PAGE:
DENNIS O’NEIL: On Writing Comics, Part Two

Dennis O'Neil

Dennis O'Neil was born in 1939, the same year that Batman first appeared in Detective Comics. It was thus perhaps fated that he would be so closely associated with the character, writing and editing the Dark Knight for more than 30 years. He's been an editor at Marvel and DC Comics. In addition to Batman, he's worked on Spider-Man, Daredevil, Iron Man, Superman, Wonder Woman, Green Lantern/Green Arrow, the Question, The Shadow and more. O'Neil has won every major award in the industry. His prose novels have been New York Times bestsellers. Denny lives in Rockland County with his wife, Marifran.

You may also like...

6 Responses

  1. Elayne Riggs says:

    I think full script is also popular with editors who have a tendency to hire unproven artistic talent, then need to suddenly give the book to other artists when the initial ones don't pan out. It seems more for the editors' production than anything else. If you have a full script it gives you more freedom to hire and fire in an effort to meet your schedules. And the readers, at least the vocal online ones, have already shown they primarily talk about characters and plot and writing, so if there's little discussion about the artistic storytelling I'm sure many editors figure "why bother?".

  2. Elayne Riggs says:

    Sorry, I meant "editors' protection," not "production"… although that word fits as well, doesn't it?

  3. Rick Taylor says:

    There are also some writers that prefer to write full script. This gives them more of an opportunity to suggest elements that expand the story. Location, point of view, dialogue, detail, etc.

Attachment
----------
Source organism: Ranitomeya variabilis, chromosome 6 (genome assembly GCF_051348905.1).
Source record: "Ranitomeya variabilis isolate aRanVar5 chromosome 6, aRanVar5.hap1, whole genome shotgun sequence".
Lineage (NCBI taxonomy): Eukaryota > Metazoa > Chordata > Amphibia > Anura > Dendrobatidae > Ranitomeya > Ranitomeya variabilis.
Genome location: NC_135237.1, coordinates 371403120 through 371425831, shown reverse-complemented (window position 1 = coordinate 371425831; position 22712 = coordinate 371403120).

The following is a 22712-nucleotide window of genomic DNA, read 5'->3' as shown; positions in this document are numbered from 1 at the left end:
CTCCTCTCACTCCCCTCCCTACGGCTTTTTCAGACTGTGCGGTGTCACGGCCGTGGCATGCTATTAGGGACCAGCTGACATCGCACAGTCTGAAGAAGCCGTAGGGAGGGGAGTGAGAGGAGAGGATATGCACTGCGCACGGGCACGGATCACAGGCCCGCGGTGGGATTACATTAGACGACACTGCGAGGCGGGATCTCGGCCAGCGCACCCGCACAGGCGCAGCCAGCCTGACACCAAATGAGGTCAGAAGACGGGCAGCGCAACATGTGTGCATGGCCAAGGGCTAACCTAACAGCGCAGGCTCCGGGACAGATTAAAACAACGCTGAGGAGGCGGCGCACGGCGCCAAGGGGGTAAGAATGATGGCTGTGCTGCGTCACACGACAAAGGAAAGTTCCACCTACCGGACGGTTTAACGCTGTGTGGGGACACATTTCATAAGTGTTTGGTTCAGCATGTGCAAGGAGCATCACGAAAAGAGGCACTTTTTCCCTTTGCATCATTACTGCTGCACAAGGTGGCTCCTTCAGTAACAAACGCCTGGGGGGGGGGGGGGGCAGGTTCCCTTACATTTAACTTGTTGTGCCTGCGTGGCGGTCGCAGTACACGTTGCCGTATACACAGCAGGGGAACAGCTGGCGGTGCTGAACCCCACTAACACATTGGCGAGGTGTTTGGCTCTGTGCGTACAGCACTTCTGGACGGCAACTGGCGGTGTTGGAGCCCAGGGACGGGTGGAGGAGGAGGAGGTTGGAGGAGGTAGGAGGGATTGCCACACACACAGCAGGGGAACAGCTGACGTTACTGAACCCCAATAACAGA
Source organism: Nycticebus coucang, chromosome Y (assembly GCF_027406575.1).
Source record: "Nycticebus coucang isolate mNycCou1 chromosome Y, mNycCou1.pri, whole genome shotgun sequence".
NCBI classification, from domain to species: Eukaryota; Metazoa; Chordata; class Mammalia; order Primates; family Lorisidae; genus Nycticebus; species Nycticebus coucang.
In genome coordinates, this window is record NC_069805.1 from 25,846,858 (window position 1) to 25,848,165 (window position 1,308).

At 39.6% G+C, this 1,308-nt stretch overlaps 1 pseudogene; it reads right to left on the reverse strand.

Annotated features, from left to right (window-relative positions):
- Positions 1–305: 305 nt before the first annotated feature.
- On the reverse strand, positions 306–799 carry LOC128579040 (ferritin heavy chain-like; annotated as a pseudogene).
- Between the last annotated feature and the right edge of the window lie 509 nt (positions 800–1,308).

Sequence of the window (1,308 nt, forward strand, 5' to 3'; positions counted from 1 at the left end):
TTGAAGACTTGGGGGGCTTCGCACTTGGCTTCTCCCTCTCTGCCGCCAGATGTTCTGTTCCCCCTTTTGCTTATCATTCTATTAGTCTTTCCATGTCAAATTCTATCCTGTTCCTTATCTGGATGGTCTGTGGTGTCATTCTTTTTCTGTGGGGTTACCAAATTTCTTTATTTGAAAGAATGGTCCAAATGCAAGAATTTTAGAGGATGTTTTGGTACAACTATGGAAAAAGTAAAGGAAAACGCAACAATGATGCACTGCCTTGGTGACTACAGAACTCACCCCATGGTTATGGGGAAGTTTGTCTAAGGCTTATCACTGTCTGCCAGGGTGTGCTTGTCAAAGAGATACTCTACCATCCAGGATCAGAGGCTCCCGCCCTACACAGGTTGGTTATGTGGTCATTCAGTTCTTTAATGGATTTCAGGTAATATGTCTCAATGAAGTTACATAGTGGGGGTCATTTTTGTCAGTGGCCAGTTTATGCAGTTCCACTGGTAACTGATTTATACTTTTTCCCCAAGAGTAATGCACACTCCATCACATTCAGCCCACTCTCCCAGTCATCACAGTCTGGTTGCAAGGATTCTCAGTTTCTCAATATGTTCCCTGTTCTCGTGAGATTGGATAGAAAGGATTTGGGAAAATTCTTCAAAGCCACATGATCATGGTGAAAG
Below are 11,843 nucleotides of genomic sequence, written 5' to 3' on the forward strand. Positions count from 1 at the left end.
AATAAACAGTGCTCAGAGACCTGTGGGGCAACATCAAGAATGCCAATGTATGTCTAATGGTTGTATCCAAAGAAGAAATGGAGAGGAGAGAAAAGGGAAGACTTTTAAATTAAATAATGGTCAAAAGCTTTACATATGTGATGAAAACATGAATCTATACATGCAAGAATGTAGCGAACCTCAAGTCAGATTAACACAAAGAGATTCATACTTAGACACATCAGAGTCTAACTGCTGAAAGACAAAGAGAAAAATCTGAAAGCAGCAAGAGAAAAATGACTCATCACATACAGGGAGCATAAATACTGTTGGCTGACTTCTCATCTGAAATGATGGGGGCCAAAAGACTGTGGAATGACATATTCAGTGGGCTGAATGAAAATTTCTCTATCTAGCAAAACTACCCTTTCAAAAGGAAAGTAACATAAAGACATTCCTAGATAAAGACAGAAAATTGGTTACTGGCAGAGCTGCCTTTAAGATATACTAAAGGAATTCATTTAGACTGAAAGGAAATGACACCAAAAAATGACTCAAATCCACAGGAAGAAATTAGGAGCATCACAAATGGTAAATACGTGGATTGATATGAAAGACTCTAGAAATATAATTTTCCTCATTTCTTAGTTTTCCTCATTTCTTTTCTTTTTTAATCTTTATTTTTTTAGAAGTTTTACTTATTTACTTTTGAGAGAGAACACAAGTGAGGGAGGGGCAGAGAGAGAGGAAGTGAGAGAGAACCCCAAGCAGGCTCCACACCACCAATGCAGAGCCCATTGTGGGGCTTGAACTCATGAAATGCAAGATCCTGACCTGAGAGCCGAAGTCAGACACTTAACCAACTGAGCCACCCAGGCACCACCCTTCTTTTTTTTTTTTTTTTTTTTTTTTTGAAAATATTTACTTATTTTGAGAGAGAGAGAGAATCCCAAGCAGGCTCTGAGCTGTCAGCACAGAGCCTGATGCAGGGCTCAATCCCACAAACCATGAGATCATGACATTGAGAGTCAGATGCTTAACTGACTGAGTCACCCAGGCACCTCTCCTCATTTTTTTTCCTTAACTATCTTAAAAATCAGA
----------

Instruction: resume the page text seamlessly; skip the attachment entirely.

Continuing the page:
4. John Ostrander says:

    I prefer to call it "Plot First" rather than "Marvel style" since it has become used everywhere. I think which gets used depends in part on the artist — I've known experienced artists who DO like the full script method. And some editors prefer it simply because they don't visualize the results as well with Plot First. They don't 'see" the story as they do with a Full Script. I think a Pro should be able to do either well according to the needs of the artist or the editor.

  5. Mark Torres/MFC Stud says:

    I find that when a writer writes a full script, and the penciler/artist doesn't follow it (by adding/leaving out elements) it's extremely frustrating to the writer. However, Peter Palmiotti once told me "as long as it doesn't affect the overall story, it really shouldn't matter."

  6. Matthew Ceplina says:

    How can Doeg Moench's plots run 25 pages long? Does this include before or after he sees the art? My curiousity is piqued. Elayne, I agree about the lack of artistic storytelling discussion as opposed to characters/writing. I think it has something do with fans being less visually literate. It takes a lot of effort to fully grasp visual storytelling's concepts as opposed to character/dialogue/plot.